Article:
Address to ADL Austin’s Golden Gala

ADL Austin Golden Gala Speech

Saturday, Dec. 2, 2017

 

Thank you for honoring Diane and me, together. Diane not only supports what I do, but we’ve always been a team and she does it with me, and frequently she does it better. For us to receive a Joint Honor is one of the greatest honors tonight. Diane, this room has seen, yet again, why I love you so much.

I join Diane in recognizing and thanking Audrey and Ray Maislin, who not only led the establishment of ADL Austin, but have often been like parents to me. And Mr. Khan, you and your wife are channeling unbelievable sacrifice into such critical service. Thank you.

That I took Diane to an ADL dinner as one of our first dates should tell you two things: First, I know how to show a girl a good time.

Second, what the ADL does is deeply meaningful to me. ADL combats anti-Semitism, for sure. But the genius of ADL is that its mission is much broader. The ADL’s mission is to ensure “justice and fair treatment to all.”

 

And, we’re all here because we know the same evil that drives Anti-Semitism, also drives racism, ethnic discrimination, and homophobia.

We’re all here because we know that old quote by George Santayana: “Those who cannot remember the past are condemned to repeat it.”

But these times also teach us that remembering is not enough. What is required of us, is something more.

In this last year, the long-established norms of American democracy are being threatened every day, and all at once. I’m reminded of the quote from the Protestant pastor who survived seven years in death camps. You know the one, too. “First they came for the Socialists, and I did not speak out – Because I was not a Socialist…”

Well, today, it’s not first the immigrants and then the Muslims. And then the women and then the refugees. Then black people and then our trans community. It seems they’re coming for everybody all at once. Powerful voices from so many different directions. This is the opposite of the frog in the pot of hot water. This is happening so quickly, to so many communities, that it is overwhelming our ability to collectively comprehend what’s going on.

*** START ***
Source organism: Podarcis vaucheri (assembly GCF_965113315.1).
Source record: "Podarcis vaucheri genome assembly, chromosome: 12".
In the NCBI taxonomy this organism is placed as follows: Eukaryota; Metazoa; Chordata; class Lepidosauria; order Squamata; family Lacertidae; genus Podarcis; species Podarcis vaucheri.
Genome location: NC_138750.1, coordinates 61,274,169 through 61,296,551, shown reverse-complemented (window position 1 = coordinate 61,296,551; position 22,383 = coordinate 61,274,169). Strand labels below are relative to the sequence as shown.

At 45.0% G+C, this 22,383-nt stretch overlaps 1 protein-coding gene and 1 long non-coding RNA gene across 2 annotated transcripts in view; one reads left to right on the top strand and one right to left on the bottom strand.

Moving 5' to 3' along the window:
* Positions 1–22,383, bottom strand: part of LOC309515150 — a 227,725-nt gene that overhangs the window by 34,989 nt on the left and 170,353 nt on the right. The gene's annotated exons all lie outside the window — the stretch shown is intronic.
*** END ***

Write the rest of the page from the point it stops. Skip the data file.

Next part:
When the sea level of normal shifts so rapidly — when proven falsehoods masquerade as the gospel truth — our boundaries shift. Our tolerance for intolerance changes. Holding truths as self-evident becomes more difficult when truth itself is made slippery. It is not enough to state plainly what is plainly happening, even when telling the truth has become a radical act, though we must do that.

We have to do more. We have to take action. ADL’s important work is to never let even the most minor raising of hatred’s ugly head go unnoticed and unannounced, lest the community’s silence otherwise be interpreted as collective acquiescence or approval.

Being the Mayor of Austin means I get up every day and get to do the important work of the ADL from City Hall. Sometimes, that work is relatively easy. Sometimes, it is dauntingly hard. I’ll give you an example of each. First, let’s talk about immigrants and transgender bathrooms.

The debate about both issues begins, as it often does, with the spreading of fear. And in that conversation, we lose track of what is true and what is not.

The truth is that the incidence of crime in this country among immigrant populations, even undocumented, is lower than in the general population. This issue has never really been about safety. But when truth is lost, fear grows. I was interviewed earlier this year on TV and I laid out the truth on immigration when asked about SB4. After the commercial break, one of our Texas legislators followed me on the set, looked at the TV camera, and said: “If your mayor won’t protect you from murderers and rapists, I will…”

Similarly, the push for the trans-gender bathroom bill began with creating unfounded fears. In truth, there are no reported incidents of assaults associated with trans-gender bathrooms. The effort is to divide us by making us fearful of one another. When I publicly encouraged any trans-gender troops kicked out of the military, in a new proposed policy, to apply to be Austin police officers, the front page of the white nationalist publication Daily Stormer criticized me as “Austin’s Jew Mayor,” and accused me of wanting to “Keep Austin Weird” in a pretty unpleasant article on a page with hateful illustrations.

But the heading was correct. I was trying to keep Austin Austin. I am proud to be part of a community that rejects fear and rallies around our immigrant and trans-gender communities.